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Nuke Trail 

We were at the end of our walk on King Salmon Beach. My dog led the way along the worn path through the dunes toward the seawall, where our car was parked. It was chilly out, gray-skied and getting dark - similar to my state of mind. April was a piece of

click to enlarge Trail along King Salmon Beach. Photo by Helen Sanderson.
  • Trail along King Salmon Beach. Photo by Helen Sanderson.

We were at the end of our walk on King Salmon Beach. My dog led the way along the worn path through the dunes toward the seawall, where our car was parked. It was chilly out, gray-skied and getting dark - similar to my state of mind. April was a piece of crap month and I was rehashing everything that made it so. I wanted to go home, warm up, comfort myself, eat some Cheetos. Cope, in other words. Scout got to the seawall and turned to me with that look that says, what are you waiting for?

I was hesitating at the edge of the dunes, contemplating the earthmoving equipment parked near the grassy entrance. Some entity - the county, I figured - was carving a new trail past the bluff and along the shore to lengthen the beach access. But how far it traveled, I couldn't tell from that angle. I stood there weighing my options - go home and sulk or check out the new path? Curiosity got the best of me - or at least my reverence for curiosity did. Reluctantly, I put self-pity on pause and kept walking. Scout booked it over to me, happy for any extension of her beach time, and we headed around the bluff - aka Buhne Point.

I told myself at first we'd just walk a little ways, size up the construction and turn right around to head home. The new path, though, was bigger, clearer, more inviting than I imagined. And the coastline being so curvy, I still couldn't see where it ended. I zipped my coat to the top rung to shield myself from the wind and kept walking. The tide buffeted the riprap, creating a deep bass rhythm - booooom, booooom - echoing in the man-made caves where starfish clung for their lives. The rocks, which were dumped there by the Army Corps of Engineers to protect the shore from erosion, were marked with orange spray-painted numbers.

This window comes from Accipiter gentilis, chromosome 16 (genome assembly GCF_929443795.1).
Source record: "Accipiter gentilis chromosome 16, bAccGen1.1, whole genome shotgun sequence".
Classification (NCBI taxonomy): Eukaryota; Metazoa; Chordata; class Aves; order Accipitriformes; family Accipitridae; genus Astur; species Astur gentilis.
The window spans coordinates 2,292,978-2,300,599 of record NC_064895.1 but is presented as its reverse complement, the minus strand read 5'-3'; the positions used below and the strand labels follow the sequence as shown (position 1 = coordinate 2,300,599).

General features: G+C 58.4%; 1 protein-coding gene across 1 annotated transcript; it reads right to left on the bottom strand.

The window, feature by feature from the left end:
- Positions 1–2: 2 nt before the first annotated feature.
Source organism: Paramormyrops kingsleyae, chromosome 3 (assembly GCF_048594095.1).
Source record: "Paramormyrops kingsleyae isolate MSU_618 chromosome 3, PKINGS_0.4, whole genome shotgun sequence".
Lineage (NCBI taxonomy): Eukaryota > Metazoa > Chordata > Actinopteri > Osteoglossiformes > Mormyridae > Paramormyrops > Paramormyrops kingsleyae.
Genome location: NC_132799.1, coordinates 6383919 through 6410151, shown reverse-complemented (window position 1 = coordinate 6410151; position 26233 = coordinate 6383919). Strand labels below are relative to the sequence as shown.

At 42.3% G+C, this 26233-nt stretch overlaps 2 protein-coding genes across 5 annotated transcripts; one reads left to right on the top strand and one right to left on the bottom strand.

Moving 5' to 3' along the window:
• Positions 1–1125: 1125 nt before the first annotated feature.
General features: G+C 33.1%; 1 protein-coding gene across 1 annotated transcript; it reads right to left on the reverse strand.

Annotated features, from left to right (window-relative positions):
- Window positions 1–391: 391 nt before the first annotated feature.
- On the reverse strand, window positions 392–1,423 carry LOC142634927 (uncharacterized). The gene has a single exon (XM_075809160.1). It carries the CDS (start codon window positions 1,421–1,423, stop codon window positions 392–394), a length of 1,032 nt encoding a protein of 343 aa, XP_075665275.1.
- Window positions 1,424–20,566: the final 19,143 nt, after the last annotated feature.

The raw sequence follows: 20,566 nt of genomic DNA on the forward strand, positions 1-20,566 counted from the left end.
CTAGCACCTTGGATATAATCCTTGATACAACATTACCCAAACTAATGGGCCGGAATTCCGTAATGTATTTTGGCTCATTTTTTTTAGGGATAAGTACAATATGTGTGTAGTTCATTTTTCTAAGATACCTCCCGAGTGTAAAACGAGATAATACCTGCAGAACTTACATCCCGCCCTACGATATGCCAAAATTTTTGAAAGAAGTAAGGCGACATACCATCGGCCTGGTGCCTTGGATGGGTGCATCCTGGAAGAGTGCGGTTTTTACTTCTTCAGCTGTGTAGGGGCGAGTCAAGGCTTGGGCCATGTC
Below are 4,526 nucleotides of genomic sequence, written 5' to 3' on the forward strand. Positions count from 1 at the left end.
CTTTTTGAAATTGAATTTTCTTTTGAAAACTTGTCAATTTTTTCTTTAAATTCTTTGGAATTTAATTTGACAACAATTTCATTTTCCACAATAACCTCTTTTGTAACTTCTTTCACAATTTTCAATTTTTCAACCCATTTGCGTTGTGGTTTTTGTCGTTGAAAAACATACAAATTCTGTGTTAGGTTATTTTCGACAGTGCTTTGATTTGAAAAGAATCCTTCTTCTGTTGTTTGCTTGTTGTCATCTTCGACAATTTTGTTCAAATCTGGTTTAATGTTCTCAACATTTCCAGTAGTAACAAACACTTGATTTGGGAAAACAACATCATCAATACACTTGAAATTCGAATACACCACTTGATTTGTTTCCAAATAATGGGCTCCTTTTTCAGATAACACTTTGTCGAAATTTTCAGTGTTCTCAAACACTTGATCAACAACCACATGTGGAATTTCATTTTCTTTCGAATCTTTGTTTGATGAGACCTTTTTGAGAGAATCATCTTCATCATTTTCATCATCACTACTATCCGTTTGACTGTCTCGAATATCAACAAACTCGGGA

When I got to 17 I stopped. Fighting the urge to let my mind think about cruel April again, I looked around me, past Humboldt Bay's entrance and toward the horizon, wanting to feel connected to something. A seagull hovered above us, balanced itself motionless in mid-air, then let the wind take her away. I remembered how my sister came to this beach once, when she was in similarly bad frame of mind. She asked God for a sign, and up washed a coconut. No lie. She moved to Hawaii a month later and met the man of her dreams. I wanted that to happen to me, or something like that anyway. I put my hand against the orange paint, closed my eyes and imagined it hot against my skin, branding my palm with a 17. All I felt was my heart lurch strangely in my throat. I looked around. No coconut. Keep moving, I told myself.

Scout and I walked languidly on, past number 22, past the Humboldt Hill exit 'til we got to a little hill that met a barbed wire fence. Pacific Gas and Electric was on the other side. We scrambled to the top and peered in. A man with a white hard hat waved at us. Even from this vista point, I still couldn't see where the trail stopped so we started back to the car.

This week, I asked HumCo Supervisor Jimmy Smith - the soft-spoken fisherman whose district includes King Salmon - for details on the new trail. He said the path was not a county-constructed road like I'd assumed, but a PG&E project. In exchange for permits to build a dry cask storage facility for nuclear rods (slated for completion in 2009), the California Coastal Commission asked the utility to create and maintain a public trail along the shore. For decades the rods have been stored in a cooling pool situated above a fault line. With a new underground storage facility, King Salmon would be safe from radioactive contamination, even in a devastating earthquake - 9-plus on the richter. Plant manager Roy Willis said that construction of the trail, which will be three-quarters of a mile long, should be completed by the end of the month. It will end where PG&E's property meets the derelict railroad tracks by the Elk River.

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Helen Sanderson

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